CMHA election monitor: All parties falling short on promises to solve the opioid crisis
Promises by all parties fail to go far enough to address the opioid crisis that has claimed at least 10,440 lives since 2016.
Imagine party leaders making tour stops in places like Kapuskasing, Parry Sound, Goderich or Renfrew only to find the entire population of these communities have been wiped out.
This would be the case if you consider these towns have fewer people than the number who’ve died from opioid-related causes over the last six years. This situation was a crisis before the pandemic; COVID-19 made things worse. Data from the chief coroner’s office indicates at least 4,780 opioid-related deaths since April 2020. “If it weren’t for the pandemic, this would be the greatest public health crisis in a generation,” said Camille Quenneville, CEO, Canadian Mental Health Association (CMHA), Ontario. “The commitment from all parties to tackle opioid-related harm is a start but the measures simply don’t go far enough,” she said. In addition to decriminalization efforts, restarting an opioid task force, increasing supportive housing and expanding availability of naloxone, CMHA Ontario recommends:
- Ensuring opioids, which on the illicit market are often mixed with deadly fentanyl, are safer toconsume by supporting federal safer supply policies and programs.
- Establishing and funding supervised consumption services in every high-risk community across theprovince.
- Creating mobile supervised consumption services that can be deployed to meet demand in non-urban settings.
- Provide every at-risk community with funding to develop and coordinate local drug strategies thatmay include local drug strategy coordinators.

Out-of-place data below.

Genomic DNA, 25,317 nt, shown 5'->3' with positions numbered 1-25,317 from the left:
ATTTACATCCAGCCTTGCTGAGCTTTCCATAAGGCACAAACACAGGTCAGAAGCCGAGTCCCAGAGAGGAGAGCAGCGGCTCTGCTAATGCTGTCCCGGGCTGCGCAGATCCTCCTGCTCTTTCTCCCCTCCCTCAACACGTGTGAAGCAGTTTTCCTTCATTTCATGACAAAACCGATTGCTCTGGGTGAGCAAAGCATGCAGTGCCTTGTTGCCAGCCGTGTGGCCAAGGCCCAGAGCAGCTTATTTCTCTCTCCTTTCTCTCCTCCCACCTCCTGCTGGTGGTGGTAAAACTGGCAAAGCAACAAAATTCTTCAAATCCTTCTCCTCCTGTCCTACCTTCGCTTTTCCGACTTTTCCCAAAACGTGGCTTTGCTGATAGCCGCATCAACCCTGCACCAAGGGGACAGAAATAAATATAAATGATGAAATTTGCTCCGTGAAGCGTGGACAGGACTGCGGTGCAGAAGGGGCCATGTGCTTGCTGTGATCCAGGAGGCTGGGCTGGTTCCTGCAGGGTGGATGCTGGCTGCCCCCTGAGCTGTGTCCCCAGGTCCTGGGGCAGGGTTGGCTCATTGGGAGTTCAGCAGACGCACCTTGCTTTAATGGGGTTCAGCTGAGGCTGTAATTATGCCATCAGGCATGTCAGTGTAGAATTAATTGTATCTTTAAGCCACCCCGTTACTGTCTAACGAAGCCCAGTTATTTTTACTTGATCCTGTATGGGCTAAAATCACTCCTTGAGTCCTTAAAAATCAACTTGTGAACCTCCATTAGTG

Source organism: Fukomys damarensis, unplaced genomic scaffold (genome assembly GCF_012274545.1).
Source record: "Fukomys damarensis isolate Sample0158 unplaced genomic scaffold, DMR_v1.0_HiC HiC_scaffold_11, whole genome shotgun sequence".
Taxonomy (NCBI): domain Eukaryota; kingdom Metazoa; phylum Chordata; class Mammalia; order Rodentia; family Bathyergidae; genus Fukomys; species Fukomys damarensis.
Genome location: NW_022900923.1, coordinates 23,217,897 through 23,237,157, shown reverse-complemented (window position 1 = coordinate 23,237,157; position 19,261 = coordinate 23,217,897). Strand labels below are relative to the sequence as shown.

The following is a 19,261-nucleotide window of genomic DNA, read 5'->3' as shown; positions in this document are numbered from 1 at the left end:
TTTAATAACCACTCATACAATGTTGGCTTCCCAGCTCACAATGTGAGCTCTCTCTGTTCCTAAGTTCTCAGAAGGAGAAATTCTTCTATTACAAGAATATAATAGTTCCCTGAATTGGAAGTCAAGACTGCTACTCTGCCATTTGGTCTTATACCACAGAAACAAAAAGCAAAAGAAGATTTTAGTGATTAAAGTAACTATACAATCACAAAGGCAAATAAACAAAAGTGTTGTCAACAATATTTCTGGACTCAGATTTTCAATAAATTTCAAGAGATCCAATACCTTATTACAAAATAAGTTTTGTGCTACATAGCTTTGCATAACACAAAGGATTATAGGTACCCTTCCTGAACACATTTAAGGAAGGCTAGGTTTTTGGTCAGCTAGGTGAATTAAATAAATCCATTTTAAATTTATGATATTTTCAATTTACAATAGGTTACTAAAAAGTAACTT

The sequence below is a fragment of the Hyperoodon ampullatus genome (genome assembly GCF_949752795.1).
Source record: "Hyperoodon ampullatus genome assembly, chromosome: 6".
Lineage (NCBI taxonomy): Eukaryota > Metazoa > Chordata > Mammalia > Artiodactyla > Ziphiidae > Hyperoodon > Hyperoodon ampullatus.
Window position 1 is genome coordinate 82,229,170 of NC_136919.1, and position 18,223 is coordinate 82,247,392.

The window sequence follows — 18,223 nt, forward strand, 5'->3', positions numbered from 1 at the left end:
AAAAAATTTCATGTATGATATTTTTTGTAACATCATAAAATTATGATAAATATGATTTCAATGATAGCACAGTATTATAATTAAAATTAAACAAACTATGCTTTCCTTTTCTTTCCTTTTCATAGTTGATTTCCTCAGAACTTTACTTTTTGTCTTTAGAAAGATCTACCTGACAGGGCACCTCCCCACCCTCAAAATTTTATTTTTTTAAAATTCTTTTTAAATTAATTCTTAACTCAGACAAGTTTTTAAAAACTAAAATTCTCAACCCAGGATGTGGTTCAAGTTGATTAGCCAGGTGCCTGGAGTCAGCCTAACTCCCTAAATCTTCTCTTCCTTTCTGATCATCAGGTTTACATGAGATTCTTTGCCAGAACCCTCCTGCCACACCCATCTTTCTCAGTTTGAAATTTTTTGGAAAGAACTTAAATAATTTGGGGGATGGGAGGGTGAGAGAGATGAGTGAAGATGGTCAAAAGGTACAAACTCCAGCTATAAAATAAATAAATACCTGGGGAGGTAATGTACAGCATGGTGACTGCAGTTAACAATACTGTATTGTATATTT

- Providing consistent and ongoing funding for grief and trauma supports for frontline workersresponding to the drug poisoning crisis, people who use drugs and family members.
In Ontario, death rates related to opioid poisoning are worst in central and northern Ontario.
Northeastern Ontario including Cochrane, Algoma and Sudbury has the worst death rate in the province: 44.7 per 100,000 people.
Northwestern Ontario including Thunder Bay, Kenora and Rainy River is next at 33.8 per 100,000.
North Simcoe and Muskoka region, including Barrie, Orillia and Collingwood, has the third highest opioid-related death rate in Ontario: 24.7 per 100,000 people.
CMHA Ontario is using week four of its “I Choose” election campaign to spotlight the need for greater action on the opioid crisis, substance-related issues as well as behavioural addictions. For more information, visit www.ichoosemha.ca or follow #ichoosemha on social media.
- Men 25-44 account for the greatest proportion of emergency department visits, hospitalizations anddeaths related to opioids in Ontario.
- Ontario accounts for nearly 40 per cent of all opioid toxicity deaths in Canada since 2016.
- Since 2016, Ontario has experienced the most opioid-related deaths in Canada compared to otherprovinces.